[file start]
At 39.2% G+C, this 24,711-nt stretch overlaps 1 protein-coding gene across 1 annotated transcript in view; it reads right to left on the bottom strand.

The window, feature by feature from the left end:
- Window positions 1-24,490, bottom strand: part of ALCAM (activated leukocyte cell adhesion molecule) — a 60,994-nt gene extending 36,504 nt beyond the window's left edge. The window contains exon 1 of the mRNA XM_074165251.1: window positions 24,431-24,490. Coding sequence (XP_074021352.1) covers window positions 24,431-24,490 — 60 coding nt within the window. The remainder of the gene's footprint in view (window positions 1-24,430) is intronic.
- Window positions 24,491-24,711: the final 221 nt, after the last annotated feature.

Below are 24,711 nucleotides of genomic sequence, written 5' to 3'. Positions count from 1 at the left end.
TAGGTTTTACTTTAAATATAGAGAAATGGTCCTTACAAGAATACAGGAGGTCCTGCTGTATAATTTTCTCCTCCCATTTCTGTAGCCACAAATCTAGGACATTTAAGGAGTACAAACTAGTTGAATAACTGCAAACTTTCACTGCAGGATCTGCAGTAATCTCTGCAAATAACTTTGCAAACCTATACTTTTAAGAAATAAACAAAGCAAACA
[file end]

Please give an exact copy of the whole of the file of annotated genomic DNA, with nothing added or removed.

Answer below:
At 39.2% G+C, this 24,711-nt stretch overlaps 1 protein-coding gene across 1 annotated transcript in view; it reads right to left on the bottom strand.

The window, feature by feature from the left end:
- Window positions 1-24,490, bottom strand: part of ALCAM (activated leukocyte cell adhesion molecule) — a 60,994-nt gene extending 36,504 nt beyond the window's left edge. The window contains exon 1 of the mRNA XM_074165251.1: window positions 24,431-24,490. Coding sequence (XP_074021352.1) covers window positions 24,431-24,490 — 60 coding nt within the window. The remainder of the gene's footprint in view (window positions 1-24,430) is intronic.
- Window positions 24,491-24,711: the final 221 nt, after the last annotated feature.

Below are 24,711 nucleotides of genomic sequence, written 5' to 3'. Positions count from 1 at the left end.
TAGGTTTTACTTTAAATATAGAGAAATGGTCCTTACAAGAATACAGGAGGTCCTGCTGTATAATTTTCTCCTCCCATTTCTGTAGCCACAAATCTAGGACATTTAAGGAGTACAAACTAGTTGAATAACTGCAAACTTTCACTGCAGGATCTGCAGTAATCTCTGCAAATAACTTTGCAAACCTATACTTTTAAGAAATAAACAAAGCAAACA